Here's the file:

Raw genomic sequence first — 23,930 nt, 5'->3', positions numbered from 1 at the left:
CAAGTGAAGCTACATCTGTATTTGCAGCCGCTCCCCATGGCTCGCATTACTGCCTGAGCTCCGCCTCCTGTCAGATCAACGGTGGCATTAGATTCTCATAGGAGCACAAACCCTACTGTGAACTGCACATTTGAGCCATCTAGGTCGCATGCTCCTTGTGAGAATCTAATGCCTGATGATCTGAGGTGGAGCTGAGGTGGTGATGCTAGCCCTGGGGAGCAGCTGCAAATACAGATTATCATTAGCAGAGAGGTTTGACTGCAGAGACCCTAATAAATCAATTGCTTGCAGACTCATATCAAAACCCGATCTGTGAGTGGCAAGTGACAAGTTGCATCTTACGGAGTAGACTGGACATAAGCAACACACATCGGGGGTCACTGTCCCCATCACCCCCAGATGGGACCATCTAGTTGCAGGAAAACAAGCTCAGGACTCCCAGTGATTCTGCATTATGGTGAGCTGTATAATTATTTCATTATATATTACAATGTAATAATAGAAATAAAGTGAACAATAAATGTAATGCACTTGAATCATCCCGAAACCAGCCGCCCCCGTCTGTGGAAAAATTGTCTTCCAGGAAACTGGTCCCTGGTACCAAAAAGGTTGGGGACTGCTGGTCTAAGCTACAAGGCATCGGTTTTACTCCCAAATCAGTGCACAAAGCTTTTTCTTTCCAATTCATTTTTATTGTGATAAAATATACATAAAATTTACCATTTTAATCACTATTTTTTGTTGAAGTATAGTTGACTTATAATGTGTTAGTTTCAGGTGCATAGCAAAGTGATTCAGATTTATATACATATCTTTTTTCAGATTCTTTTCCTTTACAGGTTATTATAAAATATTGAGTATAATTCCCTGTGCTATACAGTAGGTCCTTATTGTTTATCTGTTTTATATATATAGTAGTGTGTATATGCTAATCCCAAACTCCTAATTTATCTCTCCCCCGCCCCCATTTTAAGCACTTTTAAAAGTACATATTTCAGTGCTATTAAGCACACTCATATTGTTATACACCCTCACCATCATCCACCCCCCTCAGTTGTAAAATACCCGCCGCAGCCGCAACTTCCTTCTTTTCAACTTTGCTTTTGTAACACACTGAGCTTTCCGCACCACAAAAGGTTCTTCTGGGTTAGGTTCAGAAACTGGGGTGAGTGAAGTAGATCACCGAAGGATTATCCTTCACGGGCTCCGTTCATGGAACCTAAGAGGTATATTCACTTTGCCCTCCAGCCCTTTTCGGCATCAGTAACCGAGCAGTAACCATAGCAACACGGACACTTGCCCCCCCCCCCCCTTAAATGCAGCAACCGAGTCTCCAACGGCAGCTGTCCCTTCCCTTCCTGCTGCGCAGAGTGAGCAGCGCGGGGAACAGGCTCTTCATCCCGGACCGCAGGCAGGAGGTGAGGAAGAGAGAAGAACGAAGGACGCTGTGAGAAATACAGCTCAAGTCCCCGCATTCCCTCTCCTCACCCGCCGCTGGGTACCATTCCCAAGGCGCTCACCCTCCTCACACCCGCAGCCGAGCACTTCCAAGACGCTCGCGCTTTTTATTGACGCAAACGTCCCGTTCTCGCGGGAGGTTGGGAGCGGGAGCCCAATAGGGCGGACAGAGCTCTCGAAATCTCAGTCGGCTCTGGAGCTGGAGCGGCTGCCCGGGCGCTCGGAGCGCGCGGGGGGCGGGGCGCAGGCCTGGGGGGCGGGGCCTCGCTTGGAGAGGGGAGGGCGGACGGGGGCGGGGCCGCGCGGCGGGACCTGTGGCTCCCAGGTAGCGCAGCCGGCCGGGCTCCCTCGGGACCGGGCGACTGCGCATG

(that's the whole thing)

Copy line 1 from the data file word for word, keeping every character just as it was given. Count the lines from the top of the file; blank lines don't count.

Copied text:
Raw genomic sequence first — 23,930 nt, 5'->3', positions numbered from 1 at the left: